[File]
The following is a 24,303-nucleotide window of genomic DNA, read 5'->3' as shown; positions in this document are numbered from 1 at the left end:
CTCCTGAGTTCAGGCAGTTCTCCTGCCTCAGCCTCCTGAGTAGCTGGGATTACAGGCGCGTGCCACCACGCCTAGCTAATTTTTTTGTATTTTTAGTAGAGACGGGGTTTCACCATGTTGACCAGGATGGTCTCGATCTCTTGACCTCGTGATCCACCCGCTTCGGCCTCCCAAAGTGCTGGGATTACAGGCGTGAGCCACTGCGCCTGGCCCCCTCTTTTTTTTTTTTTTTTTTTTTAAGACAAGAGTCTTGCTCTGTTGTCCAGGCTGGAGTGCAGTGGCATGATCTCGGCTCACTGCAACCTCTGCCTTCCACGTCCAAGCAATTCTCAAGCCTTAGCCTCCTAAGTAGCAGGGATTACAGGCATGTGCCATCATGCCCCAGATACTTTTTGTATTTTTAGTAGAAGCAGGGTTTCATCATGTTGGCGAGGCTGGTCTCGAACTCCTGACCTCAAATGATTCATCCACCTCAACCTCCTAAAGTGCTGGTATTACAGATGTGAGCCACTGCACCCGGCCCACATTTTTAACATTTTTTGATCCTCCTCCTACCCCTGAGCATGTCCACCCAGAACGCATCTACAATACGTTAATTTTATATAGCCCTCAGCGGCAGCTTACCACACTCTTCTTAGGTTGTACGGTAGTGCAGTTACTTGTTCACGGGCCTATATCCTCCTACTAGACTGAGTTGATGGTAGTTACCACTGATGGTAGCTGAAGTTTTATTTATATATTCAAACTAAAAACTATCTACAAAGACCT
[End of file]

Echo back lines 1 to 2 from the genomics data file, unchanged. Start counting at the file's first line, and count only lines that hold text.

The following is a 24,303-nucleotide window of genomic DNA, read 5'->3' as shown; positions in this document are numbered from 1 at the left end:
CTCCTGAGTTCAGGCAGTTCTCCTGCCTCAGCCTCCTGAGTAGCTGGGATTACAGGCGCGTGCCACCACGCCTAGCTAATTTTTTTGTATTTTTAGTAGAGACGGGGTTTCACCATGTTGACCAGGATGGTCTCGATCTCTTGACCTCGTGATCCACCCGCTTCGGCCTCCCAAAGTGCTGGGATTACAGGCGTGAGCCACTGCGCCTGGCCCCCTCTTTTTTTTTTTTTTTTTTTTTAAGACAAGAGTCTTGCTCTGTTGTCCAGGCTGGAGTGCAGTGGCATGATCTCGGCTCACTGCAACCTCTGCCTTCCACGTCCAAGCAATTCTCAAGCCTTAGCCTCCTAAGTAGCAGGGATTACAGGCATGTGCCATCATGCCCCAGATACTTTTTGTATTTTTAGTAGAAGCAGGGTTTCATCATGTTGGCGAGGCTGGTCTCGAACTCCTGACCTCAAATGATTCATCCACCTCAACCTCCTAAAGTGCTGGTATTACAGATGTGAGCCACTGCACCCGGCCCACATTTTTAACATTTTTTGATCCTCCTCCTACCCCTGAGCATGTCCACCCAGAACGCATCTACAATACGTTAATTTTATATAGCCCTCAGCGGCAGCTTACCACACTCTTCTTAGGTTGTACGGTAGTGCAGTTACTTGTTCACGGGCCTATATCCTCCTACTAGACTGAGTTGATGGTAGTTACCACTGATGGTAGCTGAAGTTTTATTTATATATTCAAACTAAAAACTATCTACAAAGACCT